South Miami, population 11,657, has had enough with the Florida legislature's intransigence at combatting climate change, so it has launched a secession movement for 24 southern counties to secede from the northern part of the state.
Oct 24, 2014 Sun Sentinel
Climate change and rising seas will mean higher flood risks for cities. But when exactly will impactful flooding become a regular occurrence? New analysis by the Union of Concerned Scientists says that time is fast approaching.
Oct 17, 2014 Climate Central
A rich new feature for ProPublica details what's described as "one of the greatest environmental and economic disasters in the nation’s history."
Sep 1, 2014 ProPublica
Voters might not want big changes along San Francisco's waterfront—but one powerful agent there, the Port of San Francisco, is examining new ways to do the business of building in the face of pressures from sea level rise and opposition politics.
Aug 13, 2014 SFGate
Can Louisiana lawmakers succeed in retroactively overthrowing a lawsuit by the Southeast Louisiana Flood Protection Authority against 97 oil and gas companies, all while the state's coastline continues to disappear at alarming rates?
May 29, 2014 PBS NewsHour
Acknowledging that rising sea levels are a major concern for waterfront cities in Washington, the Municipal Research and Services Center (MRSC) non-profit put together a review of the current policy and planning efforts to meet the challenge.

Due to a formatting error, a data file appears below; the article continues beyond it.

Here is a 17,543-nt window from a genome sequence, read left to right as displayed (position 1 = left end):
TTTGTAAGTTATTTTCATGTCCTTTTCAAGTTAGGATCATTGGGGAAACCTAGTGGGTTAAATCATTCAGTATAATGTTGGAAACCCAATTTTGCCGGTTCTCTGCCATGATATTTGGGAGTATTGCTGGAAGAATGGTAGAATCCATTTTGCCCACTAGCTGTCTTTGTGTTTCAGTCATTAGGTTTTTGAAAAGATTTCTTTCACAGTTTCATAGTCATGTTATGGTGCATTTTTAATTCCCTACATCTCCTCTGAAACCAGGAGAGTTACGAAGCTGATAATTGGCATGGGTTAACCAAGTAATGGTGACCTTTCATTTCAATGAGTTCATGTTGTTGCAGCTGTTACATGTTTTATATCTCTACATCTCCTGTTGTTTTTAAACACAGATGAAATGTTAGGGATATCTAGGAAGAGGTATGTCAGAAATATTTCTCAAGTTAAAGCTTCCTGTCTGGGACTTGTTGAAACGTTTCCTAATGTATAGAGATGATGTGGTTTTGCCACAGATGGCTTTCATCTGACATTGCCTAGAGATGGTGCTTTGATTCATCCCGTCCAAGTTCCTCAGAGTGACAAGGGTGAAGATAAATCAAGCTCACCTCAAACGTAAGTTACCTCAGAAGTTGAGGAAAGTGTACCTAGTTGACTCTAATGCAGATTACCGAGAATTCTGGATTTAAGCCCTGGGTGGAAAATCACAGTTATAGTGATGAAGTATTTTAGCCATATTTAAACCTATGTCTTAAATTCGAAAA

May 2, 2014 MRSC Insight
The world’s coastal cities now face an impossible situation as a result of climate change. While the impacts and catastrophes become inevitable, why do cities like San Francisco dither rather than act?
Apr 14, 2014 SPUR
It's not just melting ice that threatens to submerge communities along the East Coast of the U.S. Several other factor are conspiring to raise sea levels. Scientists are racing against time to predict how bad things are going to get, and how fast.
Jan 15, 2014 The New York Times
With much of its highly-developed coastline located just a few feet above sea level, Florida is highly vulnerable to global warming. But you wouldn't know that by the actions (or inaction) of state legislators and business leaders.
Nov 14, 2013 The New York Times
While we won't live to see it, humanity's carbon emissions could one day melt all of the ice on Earth. National Geographic's interactive map shows how the world's coastlines would change when sea levels rise 216 feet. Say goodbye to Florida.
Nov 8, 2013 National Geographic